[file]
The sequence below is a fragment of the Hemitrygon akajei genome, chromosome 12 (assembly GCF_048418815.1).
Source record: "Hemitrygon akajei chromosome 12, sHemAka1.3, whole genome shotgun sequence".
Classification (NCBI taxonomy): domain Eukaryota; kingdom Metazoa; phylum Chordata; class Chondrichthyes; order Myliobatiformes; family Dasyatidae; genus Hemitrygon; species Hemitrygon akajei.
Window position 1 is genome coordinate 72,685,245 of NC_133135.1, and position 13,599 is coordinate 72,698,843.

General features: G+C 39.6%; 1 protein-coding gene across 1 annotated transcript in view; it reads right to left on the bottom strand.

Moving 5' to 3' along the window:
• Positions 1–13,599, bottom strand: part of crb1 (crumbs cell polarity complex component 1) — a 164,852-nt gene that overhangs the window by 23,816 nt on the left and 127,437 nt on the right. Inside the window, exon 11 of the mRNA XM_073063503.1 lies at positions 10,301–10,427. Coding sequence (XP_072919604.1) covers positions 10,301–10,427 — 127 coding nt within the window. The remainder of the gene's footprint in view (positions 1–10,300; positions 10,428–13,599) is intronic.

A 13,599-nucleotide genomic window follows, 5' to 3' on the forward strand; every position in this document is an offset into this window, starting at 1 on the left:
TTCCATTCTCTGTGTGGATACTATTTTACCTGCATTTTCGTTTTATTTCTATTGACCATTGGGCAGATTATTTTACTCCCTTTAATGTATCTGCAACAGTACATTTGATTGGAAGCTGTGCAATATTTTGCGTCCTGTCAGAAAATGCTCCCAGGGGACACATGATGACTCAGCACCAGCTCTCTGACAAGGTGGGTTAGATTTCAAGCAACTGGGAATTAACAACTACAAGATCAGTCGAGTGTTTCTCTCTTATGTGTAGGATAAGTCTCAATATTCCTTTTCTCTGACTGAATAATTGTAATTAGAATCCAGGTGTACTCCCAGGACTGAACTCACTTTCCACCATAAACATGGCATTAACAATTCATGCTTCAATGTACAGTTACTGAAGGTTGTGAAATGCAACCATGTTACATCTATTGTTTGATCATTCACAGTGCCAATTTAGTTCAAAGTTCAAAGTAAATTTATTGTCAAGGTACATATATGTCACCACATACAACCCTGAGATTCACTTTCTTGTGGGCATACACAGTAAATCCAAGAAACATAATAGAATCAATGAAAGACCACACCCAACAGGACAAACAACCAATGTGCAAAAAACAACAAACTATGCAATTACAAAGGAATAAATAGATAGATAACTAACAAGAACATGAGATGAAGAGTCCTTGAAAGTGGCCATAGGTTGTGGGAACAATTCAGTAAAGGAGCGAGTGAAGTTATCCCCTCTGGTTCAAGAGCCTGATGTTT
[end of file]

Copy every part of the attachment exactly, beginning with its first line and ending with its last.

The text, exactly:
The sequence below is a fragment of the Hemitrygon akajei genome, chromosome 12 (assembly GCF_048418815.1).
Source record: "Hemitrygon akajei chromosome 12, sHemAka1.3, whole genome shotgun sequence".
Classification (NCBI taxonomy): domain Eukaryota; kingdom Metazoa; phylum Chordata; class Chondrichthyes; order Myliobatiformes; family Dasyatidae; genus Hemitrygon; species Hemitrygon akajei.
Window position 1 is genome coordinate 72,685,245 of NC_133135.1, and position 13,599 is coordinate 72,698,843.

General features: G+C 39.6%; 1 protein-coding gene across 1 annotated transcript in view; it reads right to left on the bottom strand.

Moving 5' to 3' along the window:
• Positions 1–13,599, bottom strand: part of crb1 (crumbs cell polarity complex component 1) — a 164,852-nt gene that overhangs the window by 23,816 nt on the left and 127,437 nt on the right. Inside the window, exon 11 of the mRNA XM_073063503.1 lies at positions 10,301–10,427. Coding sequence (XP_072919604.1) covers positions 10,301–10,427 — 127 coding nt within the window. The remainder of the gene's footprint in view (positions 1–10,300; positions 10,428–13,599) is intronic.

A 13,599-nucleotide genomic window follows, 5' to 3' on the forward strand; every position in this document is an offset into this window, starting at 1 on the left:
TTCCATTCTCTGTGTGGATACTATTTTACCTGCATTTTCGTTTTATTTCTATTGACCATTGGGCAGATTATTTTACTCCCTTTAATGTATCTGCAACAGTACATTTGATTGGAAGCTGTGCAATATTTTGCGTCCTGTCAGAAAATGCTCCCAGGGGACACATGATGACTCAGCACCAGCTCTCTGACAAGGTGGGTTAGATTTCAAGCAACTGGGAATTAACAACTACAAGATCAGTCGAGTGTTTCTCTCTTATGTGTAGGATAAGTCTCAATATTCCTTTTCTCTGACTGAATAATTGTAATTAGAATCCAGGTGTACTCCCAGGACTGAACTCACTTTCCACCATAAACATGGCATTAACAATTCATGCTTCAATGTACAGTTACTGAAGGTTGTGAAATGCAACCATGTTACATCTATTGTTTGATCATTCACAGTGCCAATTTAGTTCAAAGTTCAAAGTAAATTTATTGTCAAGGTACATATATGTCACCACATACAACCCTGAGATTCACTTTCTTGTGGGCATACACAGTAAATCCAAGAAACATAATAGAATCAATGAAAGACCACACCCAACAGGACAAACAACCAATGTGCAAAAAACAACAAACTATGCAATTACAAAGGAATAAATAGATAGATAACTAACAAGAACATGAGATGAAGAGTCCTTGAAAGTGGCCATAGGTTGTGGGAACAATTCAGTAAAGGAGCGAGTGAAGTTATCCCCTCTGGTTCAAGAGCCTGATGTTT